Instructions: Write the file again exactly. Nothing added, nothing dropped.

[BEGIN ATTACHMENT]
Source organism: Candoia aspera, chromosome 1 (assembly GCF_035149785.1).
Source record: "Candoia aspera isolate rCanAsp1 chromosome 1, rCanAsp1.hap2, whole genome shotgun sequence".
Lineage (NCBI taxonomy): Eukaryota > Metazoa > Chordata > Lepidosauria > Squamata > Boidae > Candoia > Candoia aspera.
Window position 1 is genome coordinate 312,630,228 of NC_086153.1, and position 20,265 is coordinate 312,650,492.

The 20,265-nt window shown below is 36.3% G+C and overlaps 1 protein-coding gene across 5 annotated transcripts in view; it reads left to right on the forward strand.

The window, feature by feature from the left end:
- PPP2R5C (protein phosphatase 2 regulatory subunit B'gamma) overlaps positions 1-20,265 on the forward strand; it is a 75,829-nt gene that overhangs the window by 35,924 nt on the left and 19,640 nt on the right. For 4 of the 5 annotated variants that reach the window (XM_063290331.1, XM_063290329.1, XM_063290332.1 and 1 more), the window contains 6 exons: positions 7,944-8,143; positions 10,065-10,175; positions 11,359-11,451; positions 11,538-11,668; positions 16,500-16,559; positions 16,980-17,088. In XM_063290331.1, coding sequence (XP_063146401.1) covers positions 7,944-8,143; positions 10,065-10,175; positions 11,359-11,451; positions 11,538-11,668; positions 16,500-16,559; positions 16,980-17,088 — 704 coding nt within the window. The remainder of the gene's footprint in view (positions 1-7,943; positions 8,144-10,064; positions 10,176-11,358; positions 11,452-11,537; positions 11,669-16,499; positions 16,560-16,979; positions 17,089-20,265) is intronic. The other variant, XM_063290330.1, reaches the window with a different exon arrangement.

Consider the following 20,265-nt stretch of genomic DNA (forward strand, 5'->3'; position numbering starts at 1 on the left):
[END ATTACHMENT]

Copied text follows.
Source organism: Candoia aspera, chromosome 1 (assembly GCF_035149785.1).
Source record: "Candoia aspera isolate rCanAsp1 chromosome 1, rCanAsp1.hap2, whole genome shotgun sequence".
Lineage (NCBI taxonomy): Eukaryota > Metazoa > Chordata > Lepidosauria > Squamata > Boidae > Candoia > Candoia aspera.
Window position 1 is genome coordinate 312,630,228 of NC_086153.1, and position 20,265 is coordinate 312,650,492.

The 20,265-nt window shown below is 36.3% G+C and overlaps 1 protein-coding gene across 5 annotated transcripts in view; it reads left to right on the forward strand.

The window, feature by feature from the left end:
- PPP2R5C (protein phosphatase 2 regulatory subunit B'gamma) overlaps positions 1-20,265 on the forward strand; it is a 75,829-nt gene that overhangs the window by 35,924 nt on the left and 19,640 nt on the right. For 4 of the 5 annotated variants that reach the window (XM_063290331.1, XM_063290329.1, XM_063290332.1 and 1 more), the window contains 6 exons: positions 7,944-8,143; positions 10,065-10,175; positions 11,359-11,451; positions 11,538-11,668; positions 16,500-16,559; positions 16,980-17,088. In XM_063290331.1, coding sequence (XP_063146401.1) covers positions 7,944-8,143; positions 10,065-10,175; positions 11,359-11,451; positions 11,538-11,668; positions 16,500-16,559; positions 16,980-17,088 — 704 coding nt within the window. The remainder of the gene's footprint in view (positions 1-7,943; positions 8,144-10,064; positions 10,176-11,358; positions 11,452-11,537; positions 11,669-16,499; positions 16,560-16,979; positions 17,089-20,265) is intronic. The other variant, XM_063290330.1, reaches the window with a different exon arrangement.

Consider the following 20,265-nt stretch of genomic DNA (forward strand, 5'->3'; position numbering starts at 1 on the left):